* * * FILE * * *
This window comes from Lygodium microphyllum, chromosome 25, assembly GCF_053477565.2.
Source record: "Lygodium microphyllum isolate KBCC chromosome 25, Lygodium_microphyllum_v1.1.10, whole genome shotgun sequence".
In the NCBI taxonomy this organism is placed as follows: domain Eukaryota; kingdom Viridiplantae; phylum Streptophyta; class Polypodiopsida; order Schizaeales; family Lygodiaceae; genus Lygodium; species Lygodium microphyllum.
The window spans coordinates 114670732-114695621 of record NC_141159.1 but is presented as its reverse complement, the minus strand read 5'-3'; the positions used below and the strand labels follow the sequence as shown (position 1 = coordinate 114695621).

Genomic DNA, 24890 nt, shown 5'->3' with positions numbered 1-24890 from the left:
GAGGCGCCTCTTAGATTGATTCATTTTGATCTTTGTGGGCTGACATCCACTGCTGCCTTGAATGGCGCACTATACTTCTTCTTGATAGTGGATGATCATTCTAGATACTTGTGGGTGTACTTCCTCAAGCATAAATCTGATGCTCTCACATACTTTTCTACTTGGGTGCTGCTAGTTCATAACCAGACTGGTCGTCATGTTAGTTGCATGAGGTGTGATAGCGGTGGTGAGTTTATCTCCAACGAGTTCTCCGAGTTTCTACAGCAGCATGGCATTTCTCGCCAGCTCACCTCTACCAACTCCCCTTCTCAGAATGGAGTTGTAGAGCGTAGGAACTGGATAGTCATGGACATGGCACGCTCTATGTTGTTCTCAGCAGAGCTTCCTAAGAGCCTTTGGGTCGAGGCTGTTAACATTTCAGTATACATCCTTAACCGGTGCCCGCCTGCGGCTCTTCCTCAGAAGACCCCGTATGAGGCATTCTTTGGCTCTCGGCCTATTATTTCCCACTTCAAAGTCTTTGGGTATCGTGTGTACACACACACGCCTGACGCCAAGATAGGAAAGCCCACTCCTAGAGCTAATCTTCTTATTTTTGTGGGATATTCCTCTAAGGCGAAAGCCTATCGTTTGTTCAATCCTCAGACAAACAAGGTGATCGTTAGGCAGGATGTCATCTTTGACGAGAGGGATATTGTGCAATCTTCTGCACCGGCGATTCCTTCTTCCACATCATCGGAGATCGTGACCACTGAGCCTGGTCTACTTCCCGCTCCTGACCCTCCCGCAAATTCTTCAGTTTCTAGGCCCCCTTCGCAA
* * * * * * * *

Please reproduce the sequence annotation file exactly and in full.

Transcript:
This window comes from Lygodium microphyllum, chromosome 25, assembly GCF_053477565.2.
Source record: "Lygodium microphyllum isolate KBCC chromosome 25, Lygodium_microphyllum_v1.1.10, whole genome shotgun sequence".
In the NCBI taxonomy this organism is placed as follows: domain Eukaryota; kingdom Viridiplantae; phylum Streptophyta; class Polypodiopsida; order Schizaeales; family Lygodiaceae; genus Lygodium; species Lygodium microphyllum.
The window spans coordinates 114670732-114695621 of record NC_141159.1 but is presented as its reverse complement, the minus strand read 5'-3'; the positions used below and the strand labels follow the sequence as shown (position 1 = coordinate 114695621).

Genomic DNA, 24890 nt, shown 5'->3' with positions numbered 1-24890 from the left:
GAGGCGCCTCTTAGATTGATTCATTTTGATCTTTGTGGGCTGACATCCACTGCTGCCTTGAATGGCGCACTATACTTCTTCTTGATAGTGGATGATCATTCTAGATACTTGTGGGTGTACTTCCTCAAGCATAAATCTGATGCTCTCACATACTTTTCTACTTGGGTGCTGCTAGTTCATAACCAGACTGGTCGTCATGTTAGTTGCATGAGGTGTGATAGCGGTGGTGAGTTTATCTCCAACGAGTTCTCCGAGTTTCTACAGCAGCATGGCATTTCTCGCCAGCTCACCTCTACCAACTCCCCTTCTCAGAATGGAGTTGTAGAGCGTAGGAACTGGATAGTCATGGACATGGCACGCTCTATGTTGTTCTCAGCAGAGCTTCCTAAGAGCCTTTGGGTCGAGGCTGTTAACATTTCAGTATACATCCTTAACCGGTGCCCGCCTGCGGCTCTTCCTCAGAAGACCCCGTATGAGGCATTCTTTGGCTCTCGGCCTATTATTTCCCACTTCAAAGTCTTTGGGTATCGTGTGTACACACACACGCCTGACGCCAAGATAGGAAAGCCCACTCCTAGAGCTAATCTTCTTATTTTTGTGGGATATTCCTCTAAGGCGAAAGCCTATCGTTTGTTCAATCCTCAGACAAACAAGGTGATCGTTAGGCAGGATGTCATCTTTGACGAGAGGGATATTGTGCAATCTTCTGCACCGGCGATTCCTTCTTCCACATCATCGGAGATCGTGACCACTGAGCCTGGTCTACTTCCCGCTCCTGACCCTCCCGCAAATTCTTCAGTTTCTAGGCCCCCTTCGCAA